Different Ras isoforms exhibit distinct plasma membrane localization, dependent on GDP or GTP loading. H-RasGDP predominantly resides in the lo domains of the PM, while upon nucleotide exchange to H-RasGTP it dissociates from lo domains and forms transient nanoclusters with Gal-1, which decreases H-Ras mobility [42]. We have shown here that upon insulin treatment H-Ras remains within DRM fraction of MPP1 KnD cells (Supplementary Figure 5), suggesting that the loss of an appropriate initial lateral PM-organization may be connected to the impairment of H-Ras functionality.

Our latest data shows that MPP1 triggers domain-assembly through interactions with flotillins, which are well-defined raft marker proteins [43]. These findings, along with the data presented here, are in line with a recent study which shows that flotillin-1 is required for epidermal growth factor-induced activation of H-Ras in breast cancer cells [44]. The authors speculate that deficiency of flotillin-1 may alter the structure of PM domains, thereby affecting the localization and activation of H-Ras. Our data seem to support and provide an explanation of these observations.

Mutations in RAS genes have been known to play a causal role in cancer development and are associated with approximately one million deaths per year worldwide. Though, targeting Ras signaling appears to be attractive and justified approach for novel cancer therapies. Nevertheless, unique properties of Ras proteins rise major challenges that need to be overcome, like mentioned before lack of deep binding pocket that could be recognized by possible drugs. As Ras activation and its interaction with both upstream and downstream molecules require proper membrane association, understanding PM dynamics could be crucial for future drug development. Both GEFs and GAPs which turn Ras on and off need to be recruited to the PM. Also Raf kinase, effector molecule activated by Ras, needs to be recruited to the PM sites displaying distinct lipid specificity [45] and it is a critical step for further signaling.

The data presented here introduce MPP1 as a molecule crucial for the regulation of signal transduction, through the modulation of PM spatio-temporal organization. We demonstrate the link between MPP1-dependent PM dynamics and activation of PM-bound H-Ras, comprising a piece of the puzzle in the understanding of the complexity of membrane-associated signal-transduction pathways which could comprise a new target for future cancer therapies.


Cell culture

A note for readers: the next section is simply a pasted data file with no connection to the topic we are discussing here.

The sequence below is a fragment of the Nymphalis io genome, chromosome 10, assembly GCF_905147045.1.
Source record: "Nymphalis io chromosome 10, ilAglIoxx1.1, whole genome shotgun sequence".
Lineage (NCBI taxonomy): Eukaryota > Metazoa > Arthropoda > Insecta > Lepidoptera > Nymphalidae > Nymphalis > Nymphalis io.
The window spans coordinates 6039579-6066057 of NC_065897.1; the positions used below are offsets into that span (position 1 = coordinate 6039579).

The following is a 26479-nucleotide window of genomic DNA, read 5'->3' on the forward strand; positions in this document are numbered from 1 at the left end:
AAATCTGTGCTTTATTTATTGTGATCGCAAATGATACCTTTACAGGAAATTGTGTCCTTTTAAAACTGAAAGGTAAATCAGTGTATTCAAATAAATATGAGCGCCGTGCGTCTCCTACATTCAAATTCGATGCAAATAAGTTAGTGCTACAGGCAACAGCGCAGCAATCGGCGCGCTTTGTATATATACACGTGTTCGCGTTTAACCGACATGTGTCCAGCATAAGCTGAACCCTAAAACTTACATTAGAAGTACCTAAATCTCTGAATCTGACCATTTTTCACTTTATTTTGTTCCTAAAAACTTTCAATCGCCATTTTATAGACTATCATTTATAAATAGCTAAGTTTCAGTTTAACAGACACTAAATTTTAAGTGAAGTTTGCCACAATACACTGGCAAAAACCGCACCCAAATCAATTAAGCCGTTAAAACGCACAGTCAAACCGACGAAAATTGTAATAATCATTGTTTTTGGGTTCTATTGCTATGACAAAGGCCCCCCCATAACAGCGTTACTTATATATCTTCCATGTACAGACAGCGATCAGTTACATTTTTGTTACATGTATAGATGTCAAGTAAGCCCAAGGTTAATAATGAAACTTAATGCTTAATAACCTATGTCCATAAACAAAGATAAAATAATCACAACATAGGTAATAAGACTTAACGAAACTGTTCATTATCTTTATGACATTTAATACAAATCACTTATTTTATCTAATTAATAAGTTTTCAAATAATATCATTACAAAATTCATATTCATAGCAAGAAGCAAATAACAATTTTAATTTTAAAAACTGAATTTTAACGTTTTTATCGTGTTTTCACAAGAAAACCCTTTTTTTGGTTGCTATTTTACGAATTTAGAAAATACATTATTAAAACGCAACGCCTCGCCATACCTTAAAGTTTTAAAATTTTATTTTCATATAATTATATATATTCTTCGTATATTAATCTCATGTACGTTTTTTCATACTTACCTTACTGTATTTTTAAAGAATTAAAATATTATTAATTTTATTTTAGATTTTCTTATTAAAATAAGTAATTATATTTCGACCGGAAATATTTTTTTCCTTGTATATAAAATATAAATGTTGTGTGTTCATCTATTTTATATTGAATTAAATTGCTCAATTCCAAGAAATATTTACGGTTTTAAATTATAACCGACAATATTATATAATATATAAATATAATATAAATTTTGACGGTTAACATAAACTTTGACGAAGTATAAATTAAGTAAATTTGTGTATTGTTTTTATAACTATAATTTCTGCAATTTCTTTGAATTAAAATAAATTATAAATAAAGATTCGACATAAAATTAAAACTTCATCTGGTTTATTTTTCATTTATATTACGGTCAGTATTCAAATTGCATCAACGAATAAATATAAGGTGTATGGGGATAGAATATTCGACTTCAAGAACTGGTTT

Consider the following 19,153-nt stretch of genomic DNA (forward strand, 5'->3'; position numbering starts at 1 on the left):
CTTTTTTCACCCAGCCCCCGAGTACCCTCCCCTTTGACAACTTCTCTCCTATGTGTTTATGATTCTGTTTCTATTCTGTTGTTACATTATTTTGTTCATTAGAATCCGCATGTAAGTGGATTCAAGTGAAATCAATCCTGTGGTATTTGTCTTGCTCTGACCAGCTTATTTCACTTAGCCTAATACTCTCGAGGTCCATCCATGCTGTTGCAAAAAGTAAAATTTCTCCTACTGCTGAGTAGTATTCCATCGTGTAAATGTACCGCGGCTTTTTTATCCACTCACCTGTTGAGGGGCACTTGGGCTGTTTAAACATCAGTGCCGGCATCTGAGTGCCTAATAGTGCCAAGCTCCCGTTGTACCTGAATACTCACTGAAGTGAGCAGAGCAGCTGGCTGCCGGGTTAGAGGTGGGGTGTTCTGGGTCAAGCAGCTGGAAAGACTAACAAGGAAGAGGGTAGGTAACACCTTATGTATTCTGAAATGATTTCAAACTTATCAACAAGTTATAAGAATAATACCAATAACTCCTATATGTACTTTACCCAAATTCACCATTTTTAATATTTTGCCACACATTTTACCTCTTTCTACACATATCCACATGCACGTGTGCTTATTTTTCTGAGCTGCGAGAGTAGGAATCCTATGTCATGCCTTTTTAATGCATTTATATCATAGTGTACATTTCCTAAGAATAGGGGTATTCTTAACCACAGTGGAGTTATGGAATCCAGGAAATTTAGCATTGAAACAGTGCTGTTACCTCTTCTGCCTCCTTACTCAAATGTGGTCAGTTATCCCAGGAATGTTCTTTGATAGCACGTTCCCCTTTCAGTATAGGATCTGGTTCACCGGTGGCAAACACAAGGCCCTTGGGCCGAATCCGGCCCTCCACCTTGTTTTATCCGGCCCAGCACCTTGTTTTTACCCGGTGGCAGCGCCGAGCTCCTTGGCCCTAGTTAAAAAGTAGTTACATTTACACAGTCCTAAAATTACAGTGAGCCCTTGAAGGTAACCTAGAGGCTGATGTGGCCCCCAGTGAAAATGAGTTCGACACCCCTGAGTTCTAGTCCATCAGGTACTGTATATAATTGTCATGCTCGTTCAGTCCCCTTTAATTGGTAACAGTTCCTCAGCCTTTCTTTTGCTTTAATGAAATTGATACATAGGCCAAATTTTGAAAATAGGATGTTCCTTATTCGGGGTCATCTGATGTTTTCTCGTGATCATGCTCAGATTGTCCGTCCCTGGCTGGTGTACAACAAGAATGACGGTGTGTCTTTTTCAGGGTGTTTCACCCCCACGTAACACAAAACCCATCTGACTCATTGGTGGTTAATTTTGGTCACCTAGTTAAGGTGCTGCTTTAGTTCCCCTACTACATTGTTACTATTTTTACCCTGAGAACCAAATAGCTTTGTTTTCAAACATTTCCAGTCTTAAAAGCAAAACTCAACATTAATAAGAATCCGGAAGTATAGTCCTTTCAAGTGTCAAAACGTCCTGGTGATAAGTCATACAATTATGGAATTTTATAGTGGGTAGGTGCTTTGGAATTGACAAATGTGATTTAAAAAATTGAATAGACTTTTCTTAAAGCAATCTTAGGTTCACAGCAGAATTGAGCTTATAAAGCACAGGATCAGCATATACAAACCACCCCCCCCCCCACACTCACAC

Cells were grown in RPMI 1640 medium supplemented with 10% FBS, 2 mM glutamine, 100 units/mL penicillin, and 100 μg/mL streptomycin at 37° C in a humidified atmosphere of 5% CO2. MPP1 KnD and SC cultures were supplemented with 2 μg/mL of puromycin. MPP1 gene silencing was performed as described before [27].

Plasmids and antibodies

mEGFP-HRas, mEGFP-HRasG12V and mRFP-RBD(R59A)-mRFP plasmids were a gift from Karel Svoboda (Addgene plasmids respectively: #18662, #18666, #18664) [46]. FLAG-MPP1 for MPP1 recomplementation was described before [27]. Anti-MPP1 antibodies were purchased from Abnova, anti-GAPDH (Abcam), anti-FLAG (Sigma-Aldrich), anti-P-IGFIRβ(Tyr1135/1136)/IRβ(Tyr1150/1151), anti-IRβ, anti-P-Erk1/2(Thr202/Tyr204), anti-Erk1/2, anti-P-Akt(Ser473), anti-Akt, anti-P-p38(Thr180/Tyr182) and active Ras Detection Kit (Cell Signaling Technology), anti-HRas antibodies (GeneTex), anti-N and KRas antibodies (Aviva Systems Biology), Human Phospho-MAPK Array (R&D Systems), anti-GFP, Secondary antibodies conjugated with HRP (SantaCruz), Cholera Toxin β conjugated with HRP (Life Technologies).

MAPK activity array, active H-Ras pull-down and immunoblotting

Cells were seeded at 2 * 105 (immunoblotting), 1 * 106 (phospho-MAPK array) or 5 * 106 (active H-Ras pull-down) and serum-starved for 20 hours before treatment with human recombinant insulin (Sigma-Aldrich) [1 μg/ml] at the indicated time points. For immunoblotting, the stimulated cells were harvested, washed with ice-cold PBS and lysed for 30 minutes on ice in the lysis buffer (50 mM HEPES, pH 7.5, 100 mM NaCl, 1 mM EDTA, 10% glycerol, 0.5% NP-40) supplemented with 100 μM PMSF, protease inhibitor cocktail (Sigma-Aldrich) and phosphatase inhibitors cocktail (SantaCruz). Proteins were separated by SDS-PAGE, followed by Western Blot analysis. All immunoblotting data presented here is representative from three independent experiments.In the case of the phospho-MAPK array and active H-Ras pull-down, all steps were performed according to the manufacturers’ protocols. In brief, after stimulation with insulin, cells were washed once with ice-cold PBS and lysed for 30 minutes and 10 minutes, respectively, on ice in lysis buffers supplied by manufacturer. Extracts were clarified by centrifugation and protein concentration was determined using BCA. 200 μg of total protein from whole-cell extracts were subjected to MAPK activation analysis and 600 μg for active H-Ras pull-down. For the MAPK array, the supplied biotinylated detection antibodies, in combination with streptavidin-HRP, were used for immunoblotting. Membranes were analyzed according to the template. Outermost spots served as positive and PBS spots as negative controls. For the H-Ras activation assay, recombinant GST-Raf1-RBD (Ras binding domain) was added to glutathione resin along with cell lysates. After 1 hour of incubation with the resin at 4° C, samples were washed three times with lysis buffer and subsequently released from the resin by addition of sample buffer. Proteins were separated by SDS-PAGE, followed by Western Blot analysis. The activated Ras isoforms were detected with dedicated antibodies. Total lysates (30 μg), the same as used for pull-down assay, were separated and immunoblotted for MPP1, Flag and GAPDH. Blots were quantified and normalized to appropriate loading controls.